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It’s official: Boy Scouts formalizes policy allowing openly gay leaders

Meanwhile, gay activists are furious that the policy allows a religious exemption.
Thu Jul 30, 2015 - 8:53 pm EST
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Gay Boy Scout leaders march in the gay pride parade in New York on June 28, 2015 Shutterstock

IRVING, Texas, July 30, 2015 (LifeSiteNews) – The Boy Scouts of America took the final step Monday in lifting its ban on Scout leaders who openly profess homosexuality – but many gay activists decried the change for not going far enough.

The BSA executive committee passed a resolution to lift the ban two weeks ago.  On Monday, July 27, the National Executive Board ratified the decision, with 79% of the board's 80 members agreeing.

The shift in policy incurred lukewarm approval from homosexual activists, with many expressing disapproval of the policy’s religious exemption clause. Gary Signorile, the editor-at-large for the Huffington Post's "Gay Voices" site, blasted the BSA's provision allowing individual chapters to cleave to their consciences on the matter of same-sex-attracted Scout leaders.

"By allowing the religious-affiliated troops to still ban gay adults," Signorile wrote, "the BSA is making a religious exemption seem like a reasonable compromise when in fact it is allowing the very people who would discriminate to keep discriminating."

Signorile echoed the sentiments of liberal groups who hope to curtail the freedom of religious expression for Catholics, Mormons, and others in the United States who define marriage as between one man and one woman.

The American Civil Liberties Union, for example, declared recently that it would no longer defend Religious Freedom Restoration Acts (RFRAs) federally or among the states.  ACLU deputy legal director Louise Melling wrote in June, "The RFRA wasn’t meant to force employees to pay a price for their employer’s faith, or to allow businesses to refuse to serve gay and transgender people, or to sanction government-funded discrimination."

Chad Griffin, president of the Human Rights Campaign, complained that "including an exemption for troops sponsored by religious organizations undermines and diminishes the historic nature of today's decision.  Discrimination should have no place in the Boy Scouts, period."

Scouts for Equality, a homosexual activist group formed in 2012, called the decision the "beginning of a new chapter," an example of "going forward, not back."  A press release from the group piled on against people who oppose homosexuality on religious grounds: "In effect, Boy Scout units sponsored by churches will have the right to continue discriminating against gay adults on a troop-by-troop basis."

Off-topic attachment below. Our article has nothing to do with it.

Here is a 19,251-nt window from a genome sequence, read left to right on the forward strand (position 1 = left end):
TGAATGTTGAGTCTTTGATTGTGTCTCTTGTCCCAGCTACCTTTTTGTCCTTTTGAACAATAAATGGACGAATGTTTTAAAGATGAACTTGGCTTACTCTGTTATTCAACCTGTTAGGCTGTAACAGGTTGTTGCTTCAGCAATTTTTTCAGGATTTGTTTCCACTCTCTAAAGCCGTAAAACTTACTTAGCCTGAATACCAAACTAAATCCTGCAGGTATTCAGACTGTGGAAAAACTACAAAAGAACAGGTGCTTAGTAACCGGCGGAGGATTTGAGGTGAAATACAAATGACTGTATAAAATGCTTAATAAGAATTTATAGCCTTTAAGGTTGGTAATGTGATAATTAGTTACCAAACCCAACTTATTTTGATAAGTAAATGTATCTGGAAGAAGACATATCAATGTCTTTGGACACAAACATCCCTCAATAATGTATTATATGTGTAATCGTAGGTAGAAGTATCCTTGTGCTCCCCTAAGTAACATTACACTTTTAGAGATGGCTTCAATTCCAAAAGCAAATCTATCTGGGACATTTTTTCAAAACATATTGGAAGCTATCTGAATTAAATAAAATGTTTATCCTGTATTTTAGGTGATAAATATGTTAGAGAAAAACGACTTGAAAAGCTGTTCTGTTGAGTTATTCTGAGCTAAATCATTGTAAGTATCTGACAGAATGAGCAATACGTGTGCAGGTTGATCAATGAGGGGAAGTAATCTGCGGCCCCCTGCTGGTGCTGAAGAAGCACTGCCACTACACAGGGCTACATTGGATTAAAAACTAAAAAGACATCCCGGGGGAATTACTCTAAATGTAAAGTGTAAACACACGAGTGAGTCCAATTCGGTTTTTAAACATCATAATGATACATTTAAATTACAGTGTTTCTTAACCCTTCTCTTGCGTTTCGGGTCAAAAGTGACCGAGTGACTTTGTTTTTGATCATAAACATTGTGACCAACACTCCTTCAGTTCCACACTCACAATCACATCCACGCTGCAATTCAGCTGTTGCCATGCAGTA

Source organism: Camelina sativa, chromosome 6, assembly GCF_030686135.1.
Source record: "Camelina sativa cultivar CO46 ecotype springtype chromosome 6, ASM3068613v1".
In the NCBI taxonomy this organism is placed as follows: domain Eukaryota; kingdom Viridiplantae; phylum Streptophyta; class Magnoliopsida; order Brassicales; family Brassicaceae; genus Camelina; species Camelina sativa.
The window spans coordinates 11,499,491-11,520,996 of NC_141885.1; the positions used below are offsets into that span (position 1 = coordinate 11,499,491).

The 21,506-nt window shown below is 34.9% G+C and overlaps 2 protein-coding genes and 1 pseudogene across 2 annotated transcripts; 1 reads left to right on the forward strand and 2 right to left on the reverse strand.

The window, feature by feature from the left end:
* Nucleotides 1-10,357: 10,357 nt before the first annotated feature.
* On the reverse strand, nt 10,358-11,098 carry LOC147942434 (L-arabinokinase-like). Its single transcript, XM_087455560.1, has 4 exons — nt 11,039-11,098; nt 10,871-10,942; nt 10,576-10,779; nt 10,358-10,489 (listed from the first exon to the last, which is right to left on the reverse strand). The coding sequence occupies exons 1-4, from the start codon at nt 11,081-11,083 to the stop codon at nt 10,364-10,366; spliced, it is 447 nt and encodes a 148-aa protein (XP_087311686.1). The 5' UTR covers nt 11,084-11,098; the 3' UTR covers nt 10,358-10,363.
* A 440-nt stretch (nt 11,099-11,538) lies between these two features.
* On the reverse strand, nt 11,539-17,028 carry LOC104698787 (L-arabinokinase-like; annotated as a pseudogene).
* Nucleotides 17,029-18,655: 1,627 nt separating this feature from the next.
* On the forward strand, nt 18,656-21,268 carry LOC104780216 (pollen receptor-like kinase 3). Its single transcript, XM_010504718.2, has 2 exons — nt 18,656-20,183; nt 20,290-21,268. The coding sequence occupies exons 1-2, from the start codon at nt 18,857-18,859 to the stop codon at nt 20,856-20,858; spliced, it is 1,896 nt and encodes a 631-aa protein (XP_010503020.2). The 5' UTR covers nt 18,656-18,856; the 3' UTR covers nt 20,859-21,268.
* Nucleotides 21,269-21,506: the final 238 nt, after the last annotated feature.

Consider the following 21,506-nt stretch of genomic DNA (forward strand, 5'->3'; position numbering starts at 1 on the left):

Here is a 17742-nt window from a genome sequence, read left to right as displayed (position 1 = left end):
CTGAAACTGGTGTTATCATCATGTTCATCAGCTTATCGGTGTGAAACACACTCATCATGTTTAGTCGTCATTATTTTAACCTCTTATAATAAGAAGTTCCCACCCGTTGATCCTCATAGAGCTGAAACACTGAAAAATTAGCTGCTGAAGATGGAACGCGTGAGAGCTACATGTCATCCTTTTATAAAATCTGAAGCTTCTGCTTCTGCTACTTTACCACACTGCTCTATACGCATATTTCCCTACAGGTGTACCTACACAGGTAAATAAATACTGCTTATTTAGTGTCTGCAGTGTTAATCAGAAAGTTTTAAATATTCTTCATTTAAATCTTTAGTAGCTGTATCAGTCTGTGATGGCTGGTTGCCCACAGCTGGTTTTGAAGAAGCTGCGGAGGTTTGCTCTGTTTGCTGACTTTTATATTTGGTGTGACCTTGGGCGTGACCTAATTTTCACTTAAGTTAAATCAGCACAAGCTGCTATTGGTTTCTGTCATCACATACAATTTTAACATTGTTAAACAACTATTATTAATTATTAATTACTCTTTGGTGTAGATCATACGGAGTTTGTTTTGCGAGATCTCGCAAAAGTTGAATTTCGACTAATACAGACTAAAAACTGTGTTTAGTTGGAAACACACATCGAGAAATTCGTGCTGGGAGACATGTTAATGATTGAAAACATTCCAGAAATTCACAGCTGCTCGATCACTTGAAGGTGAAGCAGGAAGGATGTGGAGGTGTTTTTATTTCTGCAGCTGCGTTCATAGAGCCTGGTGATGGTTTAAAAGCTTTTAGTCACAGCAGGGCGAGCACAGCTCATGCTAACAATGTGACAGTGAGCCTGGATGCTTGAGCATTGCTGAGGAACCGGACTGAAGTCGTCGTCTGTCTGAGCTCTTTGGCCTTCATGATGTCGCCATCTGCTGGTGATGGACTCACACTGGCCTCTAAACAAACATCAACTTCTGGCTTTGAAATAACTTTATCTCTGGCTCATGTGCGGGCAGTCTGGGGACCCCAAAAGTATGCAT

The BSA voted in 2013 to end its ban on youth members acting on their same-sex attractions, shortly after a committee within the organization unanimously found that the ban was "absolutely the best policy."  In 2014, BSA president Robert Gates, who served as secretary of defense under President Obama until 2011, declared that he would have allowed openly homosexual Scout leaders as well at that time.

These decisions have come in the wake of intense corporate and political pressure, including from Disney and President Barack Obama. 

The National Catholic Committee on Scouting offered a guarded response to the July 27 resolution, noting, "it appears that the resolution respects the needs of Catholic-chartered organizations in the right to choose leaders whose character and conduct are consistent with those of Catholic teaching." 

However, "we express strong concern about the practical implications of this resolution, especially for our young people in Scouting, and whether the term 'sexual orientation' will be correctly understood and applied only in reference to sexual inclination and not to sexual conduct or behavior."

The Church of Jesus Christ of Latter-Day Saints (Mormons), which sponsored 17 percent of Scouting youths as of 2013, has announced that it may cut ties with the BSA. "The Church has always welcomed all boys to its Scouting units regardless of sexual orientation," an official statement reads. "However, the admission of openly gay leaders is inconsistent with the doctrines of the Church and what have traditionally been the values of the Boy Scouts of America."

In 2012, Portland, Oregon attorney Kelly Clark publicly released thousands of pages of BSA documents detailing over a thousand molestation cases within the organization.  The sexual assault records cover the time period from 1965 to 1985 and were used in a lawsuit Clark successfully filed against the BSA.

Sex scandals plagued the organization in the 1990s as well, leading to BSA policies mandating that two adults always be present with Scouts and forbidding leaders to touch Scouts.

In a statement, BSA president Gates justified the decision on monetary grounds.  "Any effort" to maintain the ban, which the U.S. Supreme Court upheld in 2000, "was inevitably going to result in simultaneous legal battles in multiple jurisdictions and at staggering cost."

"For far too long this issue has divided and distracted us," Gates concluded. "Now it's time to unite behind our shared belief in the extraordinary power of Scouting to be a force for good in a community and in the lives of its youth members."


  boy scouts of america, homosexuality